There have been too many bad days for so many … probably a bad week … even a few bad weeks in a row!
How do you handle it if you have to slog your way through a seemingly unending storm?
How Do You Achieve Victory Against Insurmountable Odds?
Winston Churchill died in 1965 but few modern historical figures are as legendary as Churchill.
Thinking back on his remarkable resilience during World War II made me think on his countless pearls of wisdom I’ve enjoyed over the years. Some poignant, some funny, some rather cutting. I’ve sprinkled a few throughout for your enjoyment and amusement.
It also reminded me that in the face of life’s challenges, we CAN keep on getting on … and overcome them even when they seem stretched endlessly in front of us.
What does the future hold?
The future is never clear enough and there are always unbidden passengers getting on the train … this time the Coronavirus (COVID-19) pandemic with its accompanying death, economic turmoil, political discord, family displacement … it’s a pretty long list.
“Let us go into the storm … and through the storm,” said Winston Churchill as he prepared England to confront the Nazi regime in World War II.
I thought this might be a touch of hyperbole as we face life’s challenges, but then I recalled that Churchill’s odyssey raged for five years, not just a day or a week.
Imagine Churchill, FDR and others slogging for five dreadful years through the greatest threat to civilization we have heretofore known.
How do we carry on the fight over a longer period?
So, how do we keep going through thick and thin … beating down the Resistance at every turn … every day … every week and month and year?
Here are a few concepts inspired by the triumph and tragedy of the Churchill years.
1. Acceptance versus Denial
This is the touchstone.
The world is ever-changing, and the engine of growth is in a death spiral.
Just as Churchill admonished the naysayers that the reality of war was inevitable, so we do need to accept the new reality and embrace constant change as the only constant in our lives.
2. Belief versus Doubt
Churchill is seen visiting with FDR in the White House (in the HBO movie, “Into the Storm”), the first time they had met in almost 20 years.
FDR was recounting the wisdom he had gained during a lifelong relationship with his schoolmaster, Mr. Peabody, recalling his words:
“To believe is to be strong … Doubt cramps energy … Belief is power.”
If we don’t believe in our mission … if we’re not convinced we’re right in the course we’ve chosen … the doubts that creep in will take us off our game, misdirect our fire and leave us stumbling down a circuitous path to nowhere.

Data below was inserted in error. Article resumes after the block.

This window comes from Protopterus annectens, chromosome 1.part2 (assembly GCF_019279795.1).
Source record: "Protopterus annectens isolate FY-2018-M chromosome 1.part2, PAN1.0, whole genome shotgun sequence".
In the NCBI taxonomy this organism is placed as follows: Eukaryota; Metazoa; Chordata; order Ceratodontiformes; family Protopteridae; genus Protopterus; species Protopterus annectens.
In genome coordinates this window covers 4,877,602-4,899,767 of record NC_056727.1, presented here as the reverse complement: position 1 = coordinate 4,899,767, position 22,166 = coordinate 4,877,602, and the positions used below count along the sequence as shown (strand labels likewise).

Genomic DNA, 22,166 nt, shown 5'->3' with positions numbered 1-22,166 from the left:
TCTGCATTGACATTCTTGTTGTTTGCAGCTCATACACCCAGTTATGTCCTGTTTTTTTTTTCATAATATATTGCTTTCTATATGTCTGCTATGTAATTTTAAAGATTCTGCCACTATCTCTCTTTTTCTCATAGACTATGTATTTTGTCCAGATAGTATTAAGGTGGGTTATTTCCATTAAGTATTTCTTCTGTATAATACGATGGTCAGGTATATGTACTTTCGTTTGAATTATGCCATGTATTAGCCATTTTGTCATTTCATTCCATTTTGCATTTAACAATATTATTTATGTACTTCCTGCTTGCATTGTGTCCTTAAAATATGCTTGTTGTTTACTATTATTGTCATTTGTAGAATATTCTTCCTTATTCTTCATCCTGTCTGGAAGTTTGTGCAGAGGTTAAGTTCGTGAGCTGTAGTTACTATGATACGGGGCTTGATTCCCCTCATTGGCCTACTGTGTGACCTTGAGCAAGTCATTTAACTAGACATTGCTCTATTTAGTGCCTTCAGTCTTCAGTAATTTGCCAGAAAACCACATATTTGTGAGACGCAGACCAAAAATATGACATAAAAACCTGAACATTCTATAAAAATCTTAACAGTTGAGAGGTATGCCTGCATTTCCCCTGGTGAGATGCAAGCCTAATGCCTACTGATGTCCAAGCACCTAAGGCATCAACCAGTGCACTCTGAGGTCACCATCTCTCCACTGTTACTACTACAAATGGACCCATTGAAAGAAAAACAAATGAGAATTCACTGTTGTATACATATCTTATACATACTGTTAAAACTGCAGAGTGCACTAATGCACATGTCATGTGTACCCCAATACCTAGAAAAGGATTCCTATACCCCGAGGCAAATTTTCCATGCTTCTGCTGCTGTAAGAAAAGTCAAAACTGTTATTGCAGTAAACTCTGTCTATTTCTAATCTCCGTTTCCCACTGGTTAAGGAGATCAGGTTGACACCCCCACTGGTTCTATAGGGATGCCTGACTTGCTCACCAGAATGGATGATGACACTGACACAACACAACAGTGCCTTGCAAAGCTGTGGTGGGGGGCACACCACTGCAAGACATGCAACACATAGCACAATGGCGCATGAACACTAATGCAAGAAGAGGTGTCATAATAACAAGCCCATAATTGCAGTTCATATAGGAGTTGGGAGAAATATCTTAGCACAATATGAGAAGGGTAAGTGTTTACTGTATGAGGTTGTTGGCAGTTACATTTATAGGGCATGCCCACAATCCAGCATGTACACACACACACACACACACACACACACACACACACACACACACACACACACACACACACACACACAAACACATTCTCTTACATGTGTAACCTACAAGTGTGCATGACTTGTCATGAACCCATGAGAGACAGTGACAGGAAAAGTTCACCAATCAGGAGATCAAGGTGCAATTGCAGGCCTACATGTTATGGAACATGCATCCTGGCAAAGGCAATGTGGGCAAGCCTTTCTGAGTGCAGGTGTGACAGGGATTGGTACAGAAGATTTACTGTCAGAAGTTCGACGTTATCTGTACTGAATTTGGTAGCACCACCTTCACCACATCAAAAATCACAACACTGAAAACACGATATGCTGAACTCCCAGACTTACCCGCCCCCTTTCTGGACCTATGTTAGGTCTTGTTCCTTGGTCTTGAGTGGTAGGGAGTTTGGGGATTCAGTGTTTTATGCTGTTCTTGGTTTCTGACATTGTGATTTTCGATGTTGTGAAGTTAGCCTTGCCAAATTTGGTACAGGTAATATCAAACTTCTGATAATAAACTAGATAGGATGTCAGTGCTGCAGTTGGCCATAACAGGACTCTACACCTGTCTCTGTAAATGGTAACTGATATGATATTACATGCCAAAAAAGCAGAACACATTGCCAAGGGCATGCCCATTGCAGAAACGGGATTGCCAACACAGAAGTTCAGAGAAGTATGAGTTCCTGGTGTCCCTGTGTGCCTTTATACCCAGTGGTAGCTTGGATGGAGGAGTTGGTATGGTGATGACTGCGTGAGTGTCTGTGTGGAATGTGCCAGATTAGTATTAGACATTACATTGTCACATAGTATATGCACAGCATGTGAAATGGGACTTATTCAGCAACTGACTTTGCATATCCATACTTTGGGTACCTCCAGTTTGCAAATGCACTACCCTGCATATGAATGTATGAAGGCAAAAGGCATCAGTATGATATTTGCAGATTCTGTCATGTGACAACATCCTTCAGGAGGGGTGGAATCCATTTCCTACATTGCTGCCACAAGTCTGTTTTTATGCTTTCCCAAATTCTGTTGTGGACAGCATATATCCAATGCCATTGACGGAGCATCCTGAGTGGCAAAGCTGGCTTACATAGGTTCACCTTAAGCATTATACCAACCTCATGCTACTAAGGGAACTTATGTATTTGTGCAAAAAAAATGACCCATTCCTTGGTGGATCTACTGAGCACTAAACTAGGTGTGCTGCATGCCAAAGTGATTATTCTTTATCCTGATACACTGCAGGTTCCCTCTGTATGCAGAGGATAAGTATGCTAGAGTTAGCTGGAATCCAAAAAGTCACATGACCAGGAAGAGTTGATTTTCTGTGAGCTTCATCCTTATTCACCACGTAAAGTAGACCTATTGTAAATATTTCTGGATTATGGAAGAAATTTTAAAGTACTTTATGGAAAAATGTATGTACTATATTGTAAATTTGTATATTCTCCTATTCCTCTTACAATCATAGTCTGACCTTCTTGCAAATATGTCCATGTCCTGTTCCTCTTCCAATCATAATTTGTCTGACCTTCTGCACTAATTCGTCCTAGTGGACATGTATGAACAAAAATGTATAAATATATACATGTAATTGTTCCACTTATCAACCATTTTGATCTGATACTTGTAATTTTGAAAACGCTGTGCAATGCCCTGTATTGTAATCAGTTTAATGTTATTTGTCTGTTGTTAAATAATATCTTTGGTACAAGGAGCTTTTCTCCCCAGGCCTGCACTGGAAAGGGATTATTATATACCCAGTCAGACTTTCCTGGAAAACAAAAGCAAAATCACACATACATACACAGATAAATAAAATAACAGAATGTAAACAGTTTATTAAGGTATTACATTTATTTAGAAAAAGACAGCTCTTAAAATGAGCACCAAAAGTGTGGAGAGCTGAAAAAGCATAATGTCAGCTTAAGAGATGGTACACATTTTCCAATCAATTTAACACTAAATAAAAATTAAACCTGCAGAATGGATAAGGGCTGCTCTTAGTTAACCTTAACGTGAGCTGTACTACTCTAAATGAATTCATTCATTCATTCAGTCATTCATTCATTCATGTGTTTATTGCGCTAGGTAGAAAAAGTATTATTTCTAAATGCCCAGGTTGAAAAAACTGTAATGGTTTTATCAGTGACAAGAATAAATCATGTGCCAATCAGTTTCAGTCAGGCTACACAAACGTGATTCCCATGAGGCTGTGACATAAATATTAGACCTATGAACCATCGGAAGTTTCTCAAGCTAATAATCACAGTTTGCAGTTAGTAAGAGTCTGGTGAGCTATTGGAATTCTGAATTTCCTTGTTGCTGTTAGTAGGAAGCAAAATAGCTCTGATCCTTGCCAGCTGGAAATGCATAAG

3. Perseverance versus Complacency
We must resolve to continue the struggle, to be unwavering in our dedication to overcoming obstacles and to pursue every alternative to achieve success.
We cannot allow ourselves to be complacent or to imagine we will wake up to a new world order.
KBO became Churchill’s favorite phrase that ended most of his conversations:
“Keep Buggering On,” he told everyone.
So, let’s have our five-minute pity party … and then get on with it.
4. Planning versus Chaos
In the context of World War II … and now, the Coronavirus (COVID-19), there’s no better metaphor for the value of planning than General Eisenhower’s observation as he prepared for D-Day:
“Plans are useless, but planning is indispensable.”
In those first three words, I know he captured the sentiment of many of you, but there is unquestioned value in the process.
D-Day itself is a great example. As soldiers hit the beaches of Normandy, carefully laid plans dissolved in a fog of war, and thousands were suddenly gone.
Yet, the careful planning for Operation Overlord provided a strategy to drive leadership decisions, encourage course corrections and sustain focus on the ultimate goal.
5. Communication versus Silence
Churchill, among his prodigious talents, is heralded as an accomplished orator.
He always felt he spoke to the working man far more than to the lords of the manor, and he didn’t hesitate to share his message in any way possible.
He knew his countrymen needed to hear his reassuring voice, be assured of his passion and commitment even if the news was not good or much different from before.
It’s not possible to over-communicate
Likewise, we can’t over-communicate to our colleagues or employees.
They need the constant reassurance that we are thinking about them, that we are mindful of changes in the marketplace and that we’re constantly striving for new ideas to meet the challenges that are unfolding every day.
Don’t assume they understand just because you already told them.
Tell them again, and again, and keep telling them so they’re engaged in the process and understand the shared goals being pursued.
When times are tough, Churchill’s most memorable words uttered in late, 1941 when visiting his schoolboy alma mater, remain inspirational: